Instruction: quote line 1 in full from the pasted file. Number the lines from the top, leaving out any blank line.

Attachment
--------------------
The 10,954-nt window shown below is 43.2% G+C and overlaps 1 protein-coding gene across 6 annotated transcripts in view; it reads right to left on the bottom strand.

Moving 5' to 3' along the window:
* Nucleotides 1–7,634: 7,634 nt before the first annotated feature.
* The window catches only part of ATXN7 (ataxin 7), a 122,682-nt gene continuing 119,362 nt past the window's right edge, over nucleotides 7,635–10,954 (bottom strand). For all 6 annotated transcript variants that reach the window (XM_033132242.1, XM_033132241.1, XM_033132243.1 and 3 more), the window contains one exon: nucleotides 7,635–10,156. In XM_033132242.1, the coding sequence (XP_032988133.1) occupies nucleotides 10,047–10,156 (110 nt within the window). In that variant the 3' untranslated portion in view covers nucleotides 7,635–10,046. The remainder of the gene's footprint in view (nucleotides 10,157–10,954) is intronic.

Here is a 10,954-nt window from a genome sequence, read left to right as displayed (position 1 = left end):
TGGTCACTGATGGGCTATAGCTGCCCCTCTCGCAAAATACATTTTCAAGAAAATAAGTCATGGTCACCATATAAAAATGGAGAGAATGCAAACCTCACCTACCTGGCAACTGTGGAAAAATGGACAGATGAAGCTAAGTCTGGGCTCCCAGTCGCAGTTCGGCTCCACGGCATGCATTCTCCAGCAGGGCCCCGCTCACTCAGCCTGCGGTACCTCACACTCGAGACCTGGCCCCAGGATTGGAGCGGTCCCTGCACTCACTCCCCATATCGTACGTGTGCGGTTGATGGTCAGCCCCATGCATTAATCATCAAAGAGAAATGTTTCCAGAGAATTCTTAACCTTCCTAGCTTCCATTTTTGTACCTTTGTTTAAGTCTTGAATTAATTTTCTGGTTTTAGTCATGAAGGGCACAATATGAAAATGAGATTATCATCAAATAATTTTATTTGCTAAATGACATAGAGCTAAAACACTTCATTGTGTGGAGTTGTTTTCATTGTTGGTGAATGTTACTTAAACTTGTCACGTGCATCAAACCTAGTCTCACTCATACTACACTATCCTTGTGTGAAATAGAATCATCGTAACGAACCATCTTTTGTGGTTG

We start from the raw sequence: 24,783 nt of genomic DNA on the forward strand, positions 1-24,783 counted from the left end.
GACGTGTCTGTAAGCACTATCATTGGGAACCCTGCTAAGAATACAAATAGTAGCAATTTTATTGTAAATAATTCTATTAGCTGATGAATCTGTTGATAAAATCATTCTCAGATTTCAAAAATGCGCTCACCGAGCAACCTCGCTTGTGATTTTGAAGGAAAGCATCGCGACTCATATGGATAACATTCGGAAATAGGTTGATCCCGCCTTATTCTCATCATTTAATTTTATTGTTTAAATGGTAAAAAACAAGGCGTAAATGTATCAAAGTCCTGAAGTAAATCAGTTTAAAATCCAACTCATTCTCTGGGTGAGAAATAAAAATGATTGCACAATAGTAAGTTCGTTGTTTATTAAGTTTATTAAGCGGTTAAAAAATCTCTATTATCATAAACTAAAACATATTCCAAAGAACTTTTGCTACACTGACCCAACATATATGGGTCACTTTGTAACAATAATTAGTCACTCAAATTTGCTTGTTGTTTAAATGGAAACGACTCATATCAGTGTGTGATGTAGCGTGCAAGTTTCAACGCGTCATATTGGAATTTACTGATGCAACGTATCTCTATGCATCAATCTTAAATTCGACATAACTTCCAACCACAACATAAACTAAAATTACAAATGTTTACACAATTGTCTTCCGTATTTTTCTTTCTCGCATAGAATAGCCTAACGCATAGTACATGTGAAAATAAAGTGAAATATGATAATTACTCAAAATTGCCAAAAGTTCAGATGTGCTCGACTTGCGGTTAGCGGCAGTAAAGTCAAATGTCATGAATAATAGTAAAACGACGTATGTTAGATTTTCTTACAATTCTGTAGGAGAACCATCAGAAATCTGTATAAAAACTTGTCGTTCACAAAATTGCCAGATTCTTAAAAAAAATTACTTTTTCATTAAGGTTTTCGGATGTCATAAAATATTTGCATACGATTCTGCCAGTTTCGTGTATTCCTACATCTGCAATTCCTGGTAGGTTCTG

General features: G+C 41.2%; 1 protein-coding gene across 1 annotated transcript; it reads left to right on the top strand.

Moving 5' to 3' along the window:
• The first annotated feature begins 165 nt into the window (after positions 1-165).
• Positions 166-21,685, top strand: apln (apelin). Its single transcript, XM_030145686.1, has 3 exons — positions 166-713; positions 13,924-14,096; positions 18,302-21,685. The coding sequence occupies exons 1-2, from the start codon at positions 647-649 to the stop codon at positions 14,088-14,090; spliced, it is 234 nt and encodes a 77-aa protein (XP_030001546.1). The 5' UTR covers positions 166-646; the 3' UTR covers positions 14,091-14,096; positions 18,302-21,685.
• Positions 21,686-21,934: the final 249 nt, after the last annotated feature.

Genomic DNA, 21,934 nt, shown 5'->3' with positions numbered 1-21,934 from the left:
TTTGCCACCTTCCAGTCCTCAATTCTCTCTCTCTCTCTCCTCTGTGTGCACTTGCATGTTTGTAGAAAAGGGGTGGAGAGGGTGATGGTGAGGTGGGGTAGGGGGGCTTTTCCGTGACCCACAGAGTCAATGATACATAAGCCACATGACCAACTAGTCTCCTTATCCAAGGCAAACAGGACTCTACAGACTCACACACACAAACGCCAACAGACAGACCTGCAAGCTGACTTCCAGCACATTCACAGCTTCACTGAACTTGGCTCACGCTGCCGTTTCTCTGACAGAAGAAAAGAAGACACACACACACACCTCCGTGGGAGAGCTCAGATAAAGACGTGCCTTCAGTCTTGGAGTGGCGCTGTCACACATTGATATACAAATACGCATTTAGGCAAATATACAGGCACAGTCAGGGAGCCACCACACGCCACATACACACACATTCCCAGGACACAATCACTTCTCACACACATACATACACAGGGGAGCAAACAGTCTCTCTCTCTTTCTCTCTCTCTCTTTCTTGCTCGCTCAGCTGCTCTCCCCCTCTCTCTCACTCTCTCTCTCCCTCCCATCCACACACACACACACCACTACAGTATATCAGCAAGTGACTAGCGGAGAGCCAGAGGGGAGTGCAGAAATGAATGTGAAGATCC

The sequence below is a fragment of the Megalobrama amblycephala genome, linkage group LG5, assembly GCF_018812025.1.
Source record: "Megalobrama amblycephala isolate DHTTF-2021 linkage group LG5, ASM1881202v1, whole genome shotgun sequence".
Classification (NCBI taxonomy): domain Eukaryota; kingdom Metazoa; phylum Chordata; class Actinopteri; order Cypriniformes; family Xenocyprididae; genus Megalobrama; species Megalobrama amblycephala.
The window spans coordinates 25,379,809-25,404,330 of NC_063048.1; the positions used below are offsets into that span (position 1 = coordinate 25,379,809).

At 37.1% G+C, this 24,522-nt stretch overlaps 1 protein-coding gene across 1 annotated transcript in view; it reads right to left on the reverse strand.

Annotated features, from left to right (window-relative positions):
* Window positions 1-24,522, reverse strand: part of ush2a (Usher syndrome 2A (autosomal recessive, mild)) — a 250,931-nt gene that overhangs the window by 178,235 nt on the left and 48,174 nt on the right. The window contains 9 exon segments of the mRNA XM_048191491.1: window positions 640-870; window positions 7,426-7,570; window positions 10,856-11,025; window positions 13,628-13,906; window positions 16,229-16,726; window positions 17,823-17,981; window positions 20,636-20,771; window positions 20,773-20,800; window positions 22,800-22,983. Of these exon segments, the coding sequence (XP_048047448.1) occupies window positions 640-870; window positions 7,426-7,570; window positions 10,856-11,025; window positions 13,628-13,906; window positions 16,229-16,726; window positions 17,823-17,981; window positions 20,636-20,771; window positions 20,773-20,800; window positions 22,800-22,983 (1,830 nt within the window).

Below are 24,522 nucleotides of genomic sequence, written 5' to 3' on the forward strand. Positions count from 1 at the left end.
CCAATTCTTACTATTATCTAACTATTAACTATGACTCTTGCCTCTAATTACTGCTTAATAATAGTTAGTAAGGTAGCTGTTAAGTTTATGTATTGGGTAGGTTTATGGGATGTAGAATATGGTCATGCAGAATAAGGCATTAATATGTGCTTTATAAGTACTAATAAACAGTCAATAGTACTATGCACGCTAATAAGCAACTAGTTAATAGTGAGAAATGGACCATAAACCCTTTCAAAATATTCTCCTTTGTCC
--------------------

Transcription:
The 10,954-nt window shown below is 43.2% G+C and overlaps 1 protein-coding gene across 6 annotated transcripts in view; it reads right to left on the bottom strand.